If during this interval, the power on the subband never exceeds a predefined
deference threshold, then the system has the permission to transmit. If the
power exceeds the deference threshold the system defers a random amount of time,
called the deference interval D_{L} and repeats the monitoring procedure
after that.
where,
The range [M, L] from which the uniformly distributed deference interval is chosen is doubled each time a system detects subband busy. The lower limit is fixed at some suitable value M, while the upper limit is initially l_{min} and step by step reaches at l_{max} after some unsuccessful tries. After approaching l_{max} the range for deference interval is kept constant indefinitely.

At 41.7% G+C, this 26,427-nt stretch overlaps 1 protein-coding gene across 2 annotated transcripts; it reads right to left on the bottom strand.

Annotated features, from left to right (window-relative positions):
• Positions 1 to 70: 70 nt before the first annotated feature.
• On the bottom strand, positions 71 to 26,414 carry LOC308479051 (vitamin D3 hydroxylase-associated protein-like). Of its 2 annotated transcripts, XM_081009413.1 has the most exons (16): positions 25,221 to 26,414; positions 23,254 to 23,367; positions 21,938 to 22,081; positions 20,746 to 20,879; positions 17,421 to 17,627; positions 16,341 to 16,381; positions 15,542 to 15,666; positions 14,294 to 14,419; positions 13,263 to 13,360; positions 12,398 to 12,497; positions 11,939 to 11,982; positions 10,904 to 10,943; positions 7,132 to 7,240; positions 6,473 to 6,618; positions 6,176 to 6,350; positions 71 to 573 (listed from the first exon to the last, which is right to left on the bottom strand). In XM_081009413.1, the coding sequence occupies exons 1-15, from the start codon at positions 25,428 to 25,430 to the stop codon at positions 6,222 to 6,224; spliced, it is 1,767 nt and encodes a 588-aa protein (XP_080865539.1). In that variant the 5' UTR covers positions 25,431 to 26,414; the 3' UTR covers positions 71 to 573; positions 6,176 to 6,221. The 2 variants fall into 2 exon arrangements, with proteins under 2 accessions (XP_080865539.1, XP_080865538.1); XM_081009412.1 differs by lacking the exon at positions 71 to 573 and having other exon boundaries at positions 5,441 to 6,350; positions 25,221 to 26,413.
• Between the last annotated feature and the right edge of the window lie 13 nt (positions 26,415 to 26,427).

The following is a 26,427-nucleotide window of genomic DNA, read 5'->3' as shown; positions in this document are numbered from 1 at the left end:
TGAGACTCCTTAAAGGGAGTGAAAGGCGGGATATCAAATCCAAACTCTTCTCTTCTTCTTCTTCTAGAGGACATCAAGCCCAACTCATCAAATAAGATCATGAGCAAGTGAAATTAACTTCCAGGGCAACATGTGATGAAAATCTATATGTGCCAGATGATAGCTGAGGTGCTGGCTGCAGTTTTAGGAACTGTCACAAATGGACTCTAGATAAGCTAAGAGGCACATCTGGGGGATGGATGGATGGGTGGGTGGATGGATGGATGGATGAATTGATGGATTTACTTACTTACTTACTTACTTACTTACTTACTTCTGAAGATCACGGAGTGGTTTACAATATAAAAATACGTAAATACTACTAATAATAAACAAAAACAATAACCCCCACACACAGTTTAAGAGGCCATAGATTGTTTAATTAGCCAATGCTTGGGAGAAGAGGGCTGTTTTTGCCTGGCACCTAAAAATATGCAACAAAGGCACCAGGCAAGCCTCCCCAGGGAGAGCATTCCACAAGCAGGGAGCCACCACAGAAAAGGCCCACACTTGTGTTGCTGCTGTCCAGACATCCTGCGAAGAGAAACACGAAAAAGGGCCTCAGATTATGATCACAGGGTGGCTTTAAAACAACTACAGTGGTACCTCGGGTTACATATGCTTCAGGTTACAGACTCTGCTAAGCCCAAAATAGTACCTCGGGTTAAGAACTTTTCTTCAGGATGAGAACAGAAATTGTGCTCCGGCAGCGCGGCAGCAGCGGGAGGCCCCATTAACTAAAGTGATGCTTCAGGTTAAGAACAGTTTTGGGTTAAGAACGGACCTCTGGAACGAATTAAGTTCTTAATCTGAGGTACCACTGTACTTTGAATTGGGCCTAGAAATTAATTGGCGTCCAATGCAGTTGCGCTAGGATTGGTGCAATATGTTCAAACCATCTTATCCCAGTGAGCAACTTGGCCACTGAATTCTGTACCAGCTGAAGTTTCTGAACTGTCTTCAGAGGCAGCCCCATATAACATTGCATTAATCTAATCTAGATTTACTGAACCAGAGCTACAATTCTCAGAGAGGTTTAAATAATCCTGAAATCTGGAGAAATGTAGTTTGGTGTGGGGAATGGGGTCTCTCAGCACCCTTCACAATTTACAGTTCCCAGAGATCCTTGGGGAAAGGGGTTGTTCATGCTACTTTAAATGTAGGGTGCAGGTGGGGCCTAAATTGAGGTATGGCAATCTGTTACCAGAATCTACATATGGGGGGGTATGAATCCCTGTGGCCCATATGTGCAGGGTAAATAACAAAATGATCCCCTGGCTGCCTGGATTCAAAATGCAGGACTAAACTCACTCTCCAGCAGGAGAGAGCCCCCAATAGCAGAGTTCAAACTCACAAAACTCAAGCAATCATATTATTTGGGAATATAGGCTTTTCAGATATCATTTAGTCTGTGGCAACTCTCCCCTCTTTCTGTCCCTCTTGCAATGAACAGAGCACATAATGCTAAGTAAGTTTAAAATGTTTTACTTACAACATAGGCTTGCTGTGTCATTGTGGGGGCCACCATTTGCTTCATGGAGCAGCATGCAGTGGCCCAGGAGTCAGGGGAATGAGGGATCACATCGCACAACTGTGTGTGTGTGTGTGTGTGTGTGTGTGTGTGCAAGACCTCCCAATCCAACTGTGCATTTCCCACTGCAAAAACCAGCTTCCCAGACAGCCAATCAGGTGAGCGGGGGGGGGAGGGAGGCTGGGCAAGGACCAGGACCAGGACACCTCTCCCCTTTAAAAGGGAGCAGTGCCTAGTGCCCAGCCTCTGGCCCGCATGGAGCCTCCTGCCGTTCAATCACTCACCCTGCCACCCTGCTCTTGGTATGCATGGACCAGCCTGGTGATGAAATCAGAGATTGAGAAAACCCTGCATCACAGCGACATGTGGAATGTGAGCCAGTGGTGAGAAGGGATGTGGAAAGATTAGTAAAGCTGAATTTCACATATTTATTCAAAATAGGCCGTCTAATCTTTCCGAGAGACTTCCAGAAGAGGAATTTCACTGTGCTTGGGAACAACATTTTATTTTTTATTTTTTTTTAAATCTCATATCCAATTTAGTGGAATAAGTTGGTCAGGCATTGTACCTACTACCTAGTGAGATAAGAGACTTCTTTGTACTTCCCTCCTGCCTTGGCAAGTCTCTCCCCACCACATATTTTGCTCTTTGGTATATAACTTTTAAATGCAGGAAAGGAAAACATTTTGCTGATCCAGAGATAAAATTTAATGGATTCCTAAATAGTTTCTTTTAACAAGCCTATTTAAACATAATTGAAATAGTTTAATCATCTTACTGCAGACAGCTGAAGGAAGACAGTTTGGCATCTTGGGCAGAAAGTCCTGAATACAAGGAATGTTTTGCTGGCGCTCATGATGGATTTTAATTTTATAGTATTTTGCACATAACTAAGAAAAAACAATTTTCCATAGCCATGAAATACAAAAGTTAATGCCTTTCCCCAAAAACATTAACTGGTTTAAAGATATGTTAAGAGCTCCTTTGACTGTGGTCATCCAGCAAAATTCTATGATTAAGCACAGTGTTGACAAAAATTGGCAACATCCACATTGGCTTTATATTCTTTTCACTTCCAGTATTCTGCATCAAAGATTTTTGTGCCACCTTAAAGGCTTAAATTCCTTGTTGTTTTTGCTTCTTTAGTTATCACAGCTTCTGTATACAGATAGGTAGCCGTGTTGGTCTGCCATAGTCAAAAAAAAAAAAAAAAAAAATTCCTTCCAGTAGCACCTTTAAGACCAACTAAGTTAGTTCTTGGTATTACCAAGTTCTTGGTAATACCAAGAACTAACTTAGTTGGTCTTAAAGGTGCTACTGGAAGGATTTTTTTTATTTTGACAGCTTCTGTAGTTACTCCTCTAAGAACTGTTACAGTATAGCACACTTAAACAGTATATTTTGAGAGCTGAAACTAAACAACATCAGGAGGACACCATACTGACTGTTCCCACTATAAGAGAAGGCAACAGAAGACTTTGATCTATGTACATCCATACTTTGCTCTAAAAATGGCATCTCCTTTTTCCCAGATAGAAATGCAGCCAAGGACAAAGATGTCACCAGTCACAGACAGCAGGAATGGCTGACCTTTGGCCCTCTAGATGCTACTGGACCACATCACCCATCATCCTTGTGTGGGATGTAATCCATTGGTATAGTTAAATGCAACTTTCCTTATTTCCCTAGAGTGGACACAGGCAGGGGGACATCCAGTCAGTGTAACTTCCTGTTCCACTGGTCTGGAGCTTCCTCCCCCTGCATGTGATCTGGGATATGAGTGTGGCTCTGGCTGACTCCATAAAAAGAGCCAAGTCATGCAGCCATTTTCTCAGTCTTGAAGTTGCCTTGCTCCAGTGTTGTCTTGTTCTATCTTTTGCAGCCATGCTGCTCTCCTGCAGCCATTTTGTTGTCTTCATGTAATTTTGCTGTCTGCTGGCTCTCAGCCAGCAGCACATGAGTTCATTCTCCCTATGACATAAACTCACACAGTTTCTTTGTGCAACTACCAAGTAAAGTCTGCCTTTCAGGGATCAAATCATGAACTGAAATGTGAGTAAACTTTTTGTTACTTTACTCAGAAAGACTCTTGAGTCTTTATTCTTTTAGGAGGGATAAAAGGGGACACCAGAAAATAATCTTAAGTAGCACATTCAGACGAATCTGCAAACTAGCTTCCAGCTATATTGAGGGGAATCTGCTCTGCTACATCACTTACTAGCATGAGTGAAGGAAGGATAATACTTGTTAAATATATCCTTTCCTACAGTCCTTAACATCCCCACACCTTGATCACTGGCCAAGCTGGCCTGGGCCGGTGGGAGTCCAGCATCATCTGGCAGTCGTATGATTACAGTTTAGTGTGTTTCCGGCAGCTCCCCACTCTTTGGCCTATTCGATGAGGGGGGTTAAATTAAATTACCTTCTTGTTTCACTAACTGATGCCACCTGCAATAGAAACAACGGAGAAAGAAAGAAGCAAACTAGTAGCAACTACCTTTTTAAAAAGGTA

PERFORMANCE ANALYSIS
Consider at any time t, the jth system wins the contention after some unsuccessful
tries. At time t+Q system j stops transmission and draws a deference delay from
a uniform distribution D_{L }~ U(M, l_{min}). The time
intervals from the instant the subband becomes clear (i.e., t+Q) until the blocked
systems are scheduled to monitor the subband are random variables, denoted by
R_{i,} where, R_{i }≠ R_{j}, as shown in Fig.
1.
According to the Fig. 1, who will win the contention for
transmission in the next cycle, depends upon the remaining deference time R_{i},
the lesser the better. As any random variable R_{i} represents the residual
life for sensing the carrier again, therefore, the Residual Life Theorem (Kleinrock,